3. There are fewer wars with fewer deaths. The world is getting to know more freedom.
We’ve written about it before: The world is getting more and more peaceful. The number of deaths by civil wars or wars between countries per 100 thousand world citizens has decreased drastically the past few decades, from almost 300 during World War II, to almost 30 during the Korean War, to less than 10 in the seventies and eighties. In the 21st century, it’s less than 1 death per 100 thousand. There are more civil wars now—like the one in Syria—than wars between countries, and civil wars result in fewer deaths.
An important reason for this trend is the spread of democracy. The number of democracies have expanded over the same period, from just a few to 40 percent around the end of the cold war, and jumping to more than 60 percent today. A free world is also safer.
4. Murders and other violent crimes are decreasing.
Crime is decreasing. This includes crimes citizens commit against each other as well as crimes governments commit against their citizens. Slavery is nearly eradicated. Torture as legal punishment has gone down. The developed world is seeing less and less crime, in particular a huge decrease in the number of murders, robberies and car thefts.
Although the worldwide murder rate went up between 1970 and 1990—a temporary turn in the downward trend that started in the late nineteenth century—the number of murders has fallen further in this century. In 2001, 557,000 people worldwide were killed. Seven years later that number was 289,000. And the decline continues, according to the United Nations.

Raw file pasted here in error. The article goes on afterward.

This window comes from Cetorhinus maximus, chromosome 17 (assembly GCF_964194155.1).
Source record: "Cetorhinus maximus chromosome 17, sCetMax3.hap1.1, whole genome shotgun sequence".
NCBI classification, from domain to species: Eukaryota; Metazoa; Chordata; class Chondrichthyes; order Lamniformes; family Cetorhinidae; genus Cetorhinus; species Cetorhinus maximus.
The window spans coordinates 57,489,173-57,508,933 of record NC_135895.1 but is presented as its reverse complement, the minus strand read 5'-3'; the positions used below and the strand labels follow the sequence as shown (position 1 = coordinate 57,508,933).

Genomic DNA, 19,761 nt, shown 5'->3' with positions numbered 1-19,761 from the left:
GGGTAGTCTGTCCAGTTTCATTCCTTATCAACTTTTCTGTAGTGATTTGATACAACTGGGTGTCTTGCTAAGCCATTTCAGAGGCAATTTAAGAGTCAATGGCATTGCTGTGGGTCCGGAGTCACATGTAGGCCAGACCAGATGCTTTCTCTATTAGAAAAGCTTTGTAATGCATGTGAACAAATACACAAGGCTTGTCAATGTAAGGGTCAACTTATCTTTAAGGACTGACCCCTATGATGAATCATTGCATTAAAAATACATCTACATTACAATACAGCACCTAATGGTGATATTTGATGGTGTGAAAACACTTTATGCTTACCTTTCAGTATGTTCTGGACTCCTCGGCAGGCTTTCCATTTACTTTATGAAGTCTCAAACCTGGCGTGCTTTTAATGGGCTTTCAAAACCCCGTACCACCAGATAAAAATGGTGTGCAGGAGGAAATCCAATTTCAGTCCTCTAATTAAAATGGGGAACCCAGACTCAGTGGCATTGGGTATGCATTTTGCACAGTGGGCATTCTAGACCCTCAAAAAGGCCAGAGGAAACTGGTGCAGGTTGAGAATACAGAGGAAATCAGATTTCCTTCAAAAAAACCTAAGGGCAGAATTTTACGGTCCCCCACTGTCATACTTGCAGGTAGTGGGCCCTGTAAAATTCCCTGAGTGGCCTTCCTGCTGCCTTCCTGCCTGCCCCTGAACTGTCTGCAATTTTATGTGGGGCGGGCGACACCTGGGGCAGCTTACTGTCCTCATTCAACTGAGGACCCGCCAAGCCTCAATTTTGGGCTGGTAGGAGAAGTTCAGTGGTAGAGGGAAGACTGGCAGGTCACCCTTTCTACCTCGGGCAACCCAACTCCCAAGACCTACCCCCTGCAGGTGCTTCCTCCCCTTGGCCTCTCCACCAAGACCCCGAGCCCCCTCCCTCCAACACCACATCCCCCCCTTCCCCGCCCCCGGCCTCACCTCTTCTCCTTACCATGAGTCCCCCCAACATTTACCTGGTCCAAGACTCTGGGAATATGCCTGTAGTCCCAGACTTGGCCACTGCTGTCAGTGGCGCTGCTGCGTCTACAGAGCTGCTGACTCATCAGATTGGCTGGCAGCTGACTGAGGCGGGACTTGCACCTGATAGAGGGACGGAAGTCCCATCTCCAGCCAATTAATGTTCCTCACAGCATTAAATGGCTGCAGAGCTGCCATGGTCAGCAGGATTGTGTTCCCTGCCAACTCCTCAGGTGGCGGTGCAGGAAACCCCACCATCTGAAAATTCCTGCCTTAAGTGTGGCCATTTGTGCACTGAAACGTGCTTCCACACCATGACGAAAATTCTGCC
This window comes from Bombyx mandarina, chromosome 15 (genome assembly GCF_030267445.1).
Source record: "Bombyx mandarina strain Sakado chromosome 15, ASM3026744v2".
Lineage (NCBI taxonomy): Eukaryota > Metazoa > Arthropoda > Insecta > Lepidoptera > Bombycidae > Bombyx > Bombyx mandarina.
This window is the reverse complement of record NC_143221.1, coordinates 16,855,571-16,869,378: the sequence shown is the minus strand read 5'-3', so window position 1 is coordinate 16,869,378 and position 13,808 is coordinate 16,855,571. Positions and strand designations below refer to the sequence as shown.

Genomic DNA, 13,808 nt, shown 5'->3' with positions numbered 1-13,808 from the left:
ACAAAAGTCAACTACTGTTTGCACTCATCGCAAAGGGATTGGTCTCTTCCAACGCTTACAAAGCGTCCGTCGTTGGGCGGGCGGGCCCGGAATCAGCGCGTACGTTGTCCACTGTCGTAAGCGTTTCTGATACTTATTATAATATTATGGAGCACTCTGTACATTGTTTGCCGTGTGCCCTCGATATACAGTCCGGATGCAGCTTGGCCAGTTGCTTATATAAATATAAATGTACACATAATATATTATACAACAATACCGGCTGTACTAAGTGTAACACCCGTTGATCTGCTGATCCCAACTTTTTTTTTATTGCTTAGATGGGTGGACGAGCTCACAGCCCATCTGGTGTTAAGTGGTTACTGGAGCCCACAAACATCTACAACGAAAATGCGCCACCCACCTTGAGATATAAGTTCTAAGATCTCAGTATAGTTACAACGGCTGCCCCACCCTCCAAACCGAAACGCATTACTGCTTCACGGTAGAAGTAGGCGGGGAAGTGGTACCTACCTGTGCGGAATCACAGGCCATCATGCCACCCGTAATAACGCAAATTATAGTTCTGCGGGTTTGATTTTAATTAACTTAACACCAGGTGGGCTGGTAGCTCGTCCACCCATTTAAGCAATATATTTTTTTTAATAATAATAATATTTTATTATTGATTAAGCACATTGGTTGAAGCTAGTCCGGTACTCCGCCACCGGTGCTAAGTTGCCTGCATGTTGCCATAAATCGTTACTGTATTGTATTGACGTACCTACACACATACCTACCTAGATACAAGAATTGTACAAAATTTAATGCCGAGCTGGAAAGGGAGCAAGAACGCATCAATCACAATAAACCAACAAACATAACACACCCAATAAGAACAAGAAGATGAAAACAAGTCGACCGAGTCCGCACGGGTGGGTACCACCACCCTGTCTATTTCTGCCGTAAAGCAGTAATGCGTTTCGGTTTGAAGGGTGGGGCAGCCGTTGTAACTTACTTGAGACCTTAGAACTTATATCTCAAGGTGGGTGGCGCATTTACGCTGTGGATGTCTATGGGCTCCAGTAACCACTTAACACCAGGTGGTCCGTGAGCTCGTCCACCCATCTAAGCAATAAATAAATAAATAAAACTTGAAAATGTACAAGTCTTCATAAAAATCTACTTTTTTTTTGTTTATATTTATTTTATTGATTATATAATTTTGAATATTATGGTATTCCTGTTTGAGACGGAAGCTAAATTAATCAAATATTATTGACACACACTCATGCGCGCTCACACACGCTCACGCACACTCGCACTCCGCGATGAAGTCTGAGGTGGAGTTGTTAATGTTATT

5. There is less racism, sexism and discrimination.
Racism, sexism, homophobia and other forms of discrimination are not gone. But over time, people have made great progress in fighting these issues. African Americans were in chains just 150 years ago; European Jews were massacred more recently still. Women were denied the chance to work outside of the home. But things have changed. In a study by the World Public Opinion in 2011, 91 percent of respondents from 21 countries indicated that equal treatment of people was important to them.
Those are not just words. Some examples: between 1995 and 2011 there was a 20 percent decline in “observable gender inequalities,” according to the United Nations. IMF figures show a consistent decline in global income inequality between the sexes. Ten years ago, gay marriage didn’t exist in the United States; now 38 percent of Americans live in a state where marriage between gay men or lesbians is allowed. Opinion polls in recent years showed a continued increase in acceptance of homosexuality, especially among young people.
All this doesn’t mean that the world is perfect. There is still too much poverty in the world. And violence. And disease. And discrimination. It also doesn’t mean that we can sit back and relax. On the contrary, we have to feel encouraged that there are so many positive trends we can contribute to. That is, according to ThinkProgress, perhaps a better, more effective way to work towards progress than lamenting what is wrong in the world. As ThinkProgress concludes: “As best we can tell, the reason humanity is getting better is because humans have decided to make the world a better place.”
Photo: Beth Scupham/Flickr